How to Match Exact String Using grep in Linux?

In Linux, the “grep” command is utilized to search or match the text/pattern in files or directories. By default, grep performs a case-sensitive search and returns any lines that contain the specified search pattern. It has various applications to find out specific strings, characters, and words in the entire file.

This article will offer the syntax along with several examples to match exact strings using the “grep” command in Linux.

  • How Does the “grep” Command Work to Match the Exact String?
  • Exact Match String in a Specified File
  • Exact Match String (Case-Insensitive Search)
  • Match Multiple Strings (Case Sensitivity)
  • Match Exact String in Entire Directory

How Does “grep” Command Work to Exact Match String?

To match the exact string, use the grep command with the “-w” option to force grep to match only whole words. Follow the below syntax along with practical examples:


$ grep -w "matching_string" <filename>

In the above syntax, replace “matching_string” with the string that the user wants to search, and “filename” refers to the name of the file to search.

Example 1: Exact Match String in a Specified File

An example is considered to search the exact string in a file. To do so, the “grep” command is utilized with the “w” option by specifying the string “itslinuxfoss” in the “file.txt“:

$ grep -w "itslinuxfoss" file.txt

It matches the exact string “itslinuxfoss” that is found in the “file.txt” and returns the lines that contain the particular string. 

Note: Grep returns nothing in the terminal if the string is not found.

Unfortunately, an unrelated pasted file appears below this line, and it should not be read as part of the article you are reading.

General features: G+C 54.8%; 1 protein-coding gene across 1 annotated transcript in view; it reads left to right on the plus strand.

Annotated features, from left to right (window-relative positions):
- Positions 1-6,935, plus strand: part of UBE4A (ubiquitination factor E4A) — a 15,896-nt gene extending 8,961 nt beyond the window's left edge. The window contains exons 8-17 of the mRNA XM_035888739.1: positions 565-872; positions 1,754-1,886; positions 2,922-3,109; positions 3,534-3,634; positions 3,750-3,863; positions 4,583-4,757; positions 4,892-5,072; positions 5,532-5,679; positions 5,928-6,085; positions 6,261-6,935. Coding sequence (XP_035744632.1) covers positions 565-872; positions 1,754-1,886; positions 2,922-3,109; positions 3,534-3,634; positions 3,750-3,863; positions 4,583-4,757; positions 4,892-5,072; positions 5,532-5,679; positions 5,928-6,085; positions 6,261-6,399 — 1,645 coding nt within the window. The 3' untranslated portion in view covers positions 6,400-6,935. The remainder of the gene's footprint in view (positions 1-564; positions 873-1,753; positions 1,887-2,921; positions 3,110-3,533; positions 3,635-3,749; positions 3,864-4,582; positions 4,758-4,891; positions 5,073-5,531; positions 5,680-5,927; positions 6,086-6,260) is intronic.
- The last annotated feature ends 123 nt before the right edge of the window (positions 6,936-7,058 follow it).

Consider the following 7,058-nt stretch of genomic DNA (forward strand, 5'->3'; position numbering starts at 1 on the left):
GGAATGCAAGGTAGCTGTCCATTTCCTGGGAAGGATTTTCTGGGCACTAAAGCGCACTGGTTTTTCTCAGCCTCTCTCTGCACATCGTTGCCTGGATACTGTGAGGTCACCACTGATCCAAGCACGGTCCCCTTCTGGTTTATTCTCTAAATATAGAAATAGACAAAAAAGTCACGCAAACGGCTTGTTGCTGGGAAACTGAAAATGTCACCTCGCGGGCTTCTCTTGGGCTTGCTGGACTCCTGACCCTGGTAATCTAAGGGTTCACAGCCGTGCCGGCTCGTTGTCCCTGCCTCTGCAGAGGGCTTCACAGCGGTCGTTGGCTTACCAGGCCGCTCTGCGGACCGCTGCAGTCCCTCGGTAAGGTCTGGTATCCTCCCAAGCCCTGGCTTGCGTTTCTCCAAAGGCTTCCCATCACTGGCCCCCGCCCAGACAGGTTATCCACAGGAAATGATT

Example 2: Exact Match String (Case-Insensitive Search)

Users can also use the “grep” command with other options to refine their search. For instance, use the “-i” option to perform a case-insensitive search in the “file.txt”:

$ grep -i "itslinuxfoss" file.txt

The output shows that the “itslinuxfoss” string has been exactly matched in the “file.txt” without case sensitivity.

Example 3: Match Multiple Strings (Case Sensitive Search)

To match the multiple strings while considering the case sensitivity, utilize the “grep” command with the specified string pattern and filename. In our case, we specified the “\” with “pipeline” to separate multiple strings for searching:

$ grep 'its\|is' file.txt

The output shows that “its” and “is” strings have been searched in the “file.txt”.

Example 4: Exact Match String in Entire Directory

To match the exact string in the entire directory, users can utilize the “grep” command with the “r” option.  In our case, we searched the “itslinuxfoss” string recursively in the home directory:

$ grep -r itslinuxfoss *

It searches the “itslinuxfoss” string recursively in the home directory and its subdirectories.

Note: To explore the “grep” command with different applications, users can follow our article “grep Command in Linux”.


To match the exact string using the “grep” command, use the “grep -w matching_string<filename>” command. Users can also specify a string or multiple strings by separating through the pipeline “|”. It finds the specified patterns and extracts the lines where the strings are matched. This article has explained all possible methods to match the string using the “grep” command in Linux.